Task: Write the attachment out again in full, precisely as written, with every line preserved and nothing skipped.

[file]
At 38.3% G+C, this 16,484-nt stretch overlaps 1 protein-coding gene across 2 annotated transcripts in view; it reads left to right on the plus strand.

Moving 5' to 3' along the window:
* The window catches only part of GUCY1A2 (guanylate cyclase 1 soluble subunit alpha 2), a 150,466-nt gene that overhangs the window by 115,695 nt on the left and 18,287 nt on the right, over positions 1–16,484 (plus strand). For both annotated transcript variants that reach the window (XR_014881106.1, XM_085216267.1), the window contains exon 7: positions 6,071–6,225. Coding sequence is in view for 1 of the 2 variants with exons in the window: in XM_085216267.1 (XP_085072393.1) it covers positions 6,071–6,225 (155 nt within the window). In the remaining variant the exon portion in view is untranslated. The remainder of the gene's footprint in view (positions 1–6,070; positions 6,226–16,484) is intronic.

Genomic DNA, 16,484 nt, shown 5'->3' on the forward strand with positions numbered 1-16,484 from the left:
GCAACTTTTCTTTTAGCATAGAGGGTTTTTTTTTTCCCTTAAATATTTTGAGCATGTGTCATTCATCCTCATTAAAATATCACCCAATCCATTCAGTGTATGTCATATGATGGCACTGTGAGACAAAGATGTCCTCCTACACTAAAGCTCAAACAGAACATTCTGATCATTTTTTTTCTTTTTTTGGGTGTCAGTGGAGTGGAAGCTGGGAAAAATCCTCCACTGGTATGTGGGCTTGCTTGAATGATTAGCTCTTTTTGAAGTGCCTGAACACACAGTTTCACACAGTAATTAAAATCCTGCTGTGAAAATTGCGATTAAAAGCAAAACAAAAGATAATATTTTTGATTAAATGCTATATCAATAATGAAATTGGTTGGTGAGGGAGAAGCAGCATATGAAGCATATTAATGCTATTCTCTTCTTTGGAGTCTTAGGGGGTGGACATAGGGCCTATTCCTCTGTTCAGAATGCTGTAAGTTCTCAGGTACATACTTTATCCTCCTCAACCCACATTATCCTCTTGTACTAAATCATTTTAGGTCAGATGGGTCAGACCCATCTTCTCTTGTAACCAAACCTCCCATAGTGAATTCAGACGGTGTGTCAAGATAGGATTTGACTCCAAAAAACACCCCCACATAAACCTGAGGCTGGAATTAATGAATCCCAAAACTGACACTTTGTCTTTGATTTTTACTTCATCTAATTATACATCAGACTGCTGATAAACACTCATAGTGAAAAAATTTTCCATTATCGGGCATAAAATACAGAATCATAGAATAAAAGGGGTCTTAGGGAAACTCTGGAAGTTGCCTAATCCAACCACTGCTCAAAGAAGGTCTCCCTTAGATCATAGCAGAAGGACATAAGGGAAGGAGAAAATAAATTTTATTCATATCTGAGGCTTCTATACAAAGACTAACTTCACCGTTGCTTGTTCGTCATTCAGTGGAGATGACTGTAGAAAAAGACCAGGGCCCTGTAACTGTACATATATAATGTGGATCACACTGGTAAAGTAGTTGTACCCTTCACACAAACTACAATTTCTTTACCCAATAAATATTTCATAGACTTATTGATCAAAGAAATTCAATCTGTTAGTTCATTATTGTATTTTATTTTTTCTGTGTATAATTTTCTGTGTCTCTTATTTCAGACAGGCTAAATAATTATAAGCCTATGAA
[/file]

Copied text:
At 38.3% G+C, this 16,484-nt stretch overlaps 1 protein-coding gene across 2 annotated transcripts in view; it reads left to right on the plus strand.

Moving 5' to 3' along the window:
* The window catches only part of GUCY1A2 (guanylate cyclase 1 soluble subunit alpha 2), a 150,466-nt gene that overhangs the window by 115,695 nt on the left and 18,287 nt on the right, over positions 1–16,484 (plus strand). For both annotated transcript variants that reach the window (XR_014881106.1, XM_085216267.1), the window contains exon 7: positions 6,071–6,225. Coding sequence is in view for 1 of the 2 variants with exons in the window: in XM_085216267.1 (XP_085072393.1) it covers positions 6,071–6,225 (155 nt within the window). In the remaining variant the exon portion in view is untranslated. The remainder of the gene's footprint in view (positions 1–6,070; positions 6,226–16,484) is intronic.

Genomic DNA, 16,484 nt, shown 5'->3' on the forward strand with positions numbered 1-16,484 from the left:
GCAACTTTTCTTTTAGCATAGAGGGTTTTTTTTTTCCCTTAAATATTTTGAGCATGTGTCATTCATCCTCATTAAAATATCACCCAATCCATTCAGTGTATGTCATATGATGGCACTGTGAGACAAAGATGTCCTCCTACACTAAAGCTCAAACAGAACATTCTGATCATTTTTTTTCTTTTTTTGGGTGTCAGTGGAGTGGAAGCTGGGAAAAATCCTCCACTGGTATGTGGGCTTGCTTGAATGATTAGCTCTTTTTGAAGTGCCTGAACACACAGTTTCACACAGTAATTAAAATCCTGCTGTGAAAATTGCGATTAAAAGCAAAACAAAAGATAATATTTTTGATTAAATGCTATATCAATAATGAAATTGGTTGGTGAGGGAGAAGCAGCATATGAAGCATATTAATGCTATTCTCTTCTTTGGAGTCTTAGGGGGTGGACATAGGGCCTATTCCTCTGTTCAGAATGCTGTAAGTTCTCAGGTACATACTTTATCCTCCTCAACCCACATTATCCTCTTGTACTAAATCATTTTAGGTCAGATGGGTCAGACCCATCTTCTCTTGTAACCAAACCTCCCATAGTGAATTCAGACGGTGTGTCAAGATAGGATTTGACTCCAAAAAACACCCCCACATAAACCTGAGGCTGGAATTAATGAATCCCAAAACTGACACTTTGTCTTTGATTTTTACTTCATCTAATTATACATCAGACTGCTGATAAACACTCATAGTGAAAAAATTTTCCATTATCGGGCATAAAATACAGAATCATAGAATAAAAGGGGTCTTAGGGAAACTCTGGAAGTTGCCTAATCCAACCACTGCTCAAAGAAGGTCTCCCTTAGATCATAGCAGAAGGACATAAGGGAAGGAGAAAATAAATTTTATTCATATCTGAGGCTTCTATACAAAGACTAACTTCACCGTTGCTTGTTCGTCATTCAGTGGAGATGACTGTAGAAAAAGACCAGGGCCCTGTAACTGTACATATATAATGTGGATCACACTGGTAAAGTAGTTGTACCCTTCACACAAACTACAATTTCTTTACCCAATAAATATTTCATAGACTTATTGATCAAAGAAATTCAATCTGTTAGTTCATTATTGTATTTTATTTTTTCTGTGTATAATTTTCTGTGTCTCTTATTTCAGACAGGCTAAATAATTATAAGCCTATGAA